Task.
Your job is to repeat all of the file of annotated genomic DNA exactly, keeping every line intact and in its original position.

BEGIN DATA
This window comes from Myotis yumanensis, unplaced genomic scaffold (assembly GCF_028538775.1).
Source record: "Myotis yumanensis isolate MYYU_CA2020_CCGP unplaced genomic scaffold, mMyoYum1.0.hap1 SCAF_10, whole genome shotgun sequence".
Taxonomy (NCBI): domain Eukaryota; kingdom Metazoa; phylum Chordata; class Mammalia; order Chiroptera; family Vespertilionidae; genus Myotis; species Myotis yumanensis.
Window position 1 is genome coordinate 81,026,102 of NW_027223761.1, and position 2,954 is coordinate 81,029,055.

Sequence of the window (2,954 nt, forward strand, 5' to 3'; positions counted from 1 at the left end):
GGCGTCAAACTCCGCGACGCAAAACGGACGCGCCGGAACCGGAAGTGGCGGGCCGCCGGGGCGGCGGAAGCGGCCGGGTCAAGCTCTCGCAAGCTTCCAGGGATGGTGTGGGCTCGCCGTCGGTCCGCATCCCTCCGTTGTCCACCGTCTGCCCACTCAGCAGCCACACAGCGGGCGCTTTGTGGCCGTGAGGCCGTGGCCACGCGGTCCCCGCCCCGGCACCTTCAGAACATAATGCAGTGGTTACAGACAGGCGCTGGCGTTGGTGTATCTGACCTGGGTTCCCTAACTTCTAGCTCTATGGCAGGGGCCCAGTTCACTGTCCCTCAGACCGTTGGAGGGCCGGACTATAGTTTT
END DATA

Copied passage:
This window comes from Myotis yumanensis, unplaced genomic scaffold (assembly GCF_028538775.1).
Source record: "Myotis yumanensis isolate MYYU_CA2020_CCGP unplaced genomic scaffold, mMyoYum1.0.hap1 SCAF_10, whole genome shotgun sequence".
Taxonomy (NCBI): domain Eukaryota; kingdom Metazoa; phylum Chordata; class Mammalia; order Chiroptera; family Vespertilionidae; genus Myotis; species Myotis yumanensis.
Window position 1 is genome coordinate 81,026,102 of NW_027223761.1, and position 2,954 is coordinate 81,029,055.

Sequence of the window (2,954 nt, forward strand, 5' to 3'; positions counted from 1 at the left end):
GGCGTCAAACTCCGCGACGCAAAACGGACGCGCCGGAACCGGAAGTGGCGGGCCGCCGGGGCGGCGGAAGCGGCCGGGTCAAGCTCTCGCAAGCTTCCAGGGATGGTGTGGGCTCGCCGTCGGTCCGCATCCCTCCGTTGTCCACCGTCTGCCCACTCAGCAGCCACACAGCGGGCGCTTTGTGGCCGTGAGGCCGTGGCCACGCGGTCCCCGCCCCGGCACCTTCAGAACATAATGCAGTGGTTACAGACAGGCGCTGGCGTTGGTGTATCTGACCTGGGTTCCCTAACTTCTAGCTCTATGGCAGGGGCCCAGTTCACTGTCCCTCAGACCGTTGGAGGGCCGGACTATAGTTTT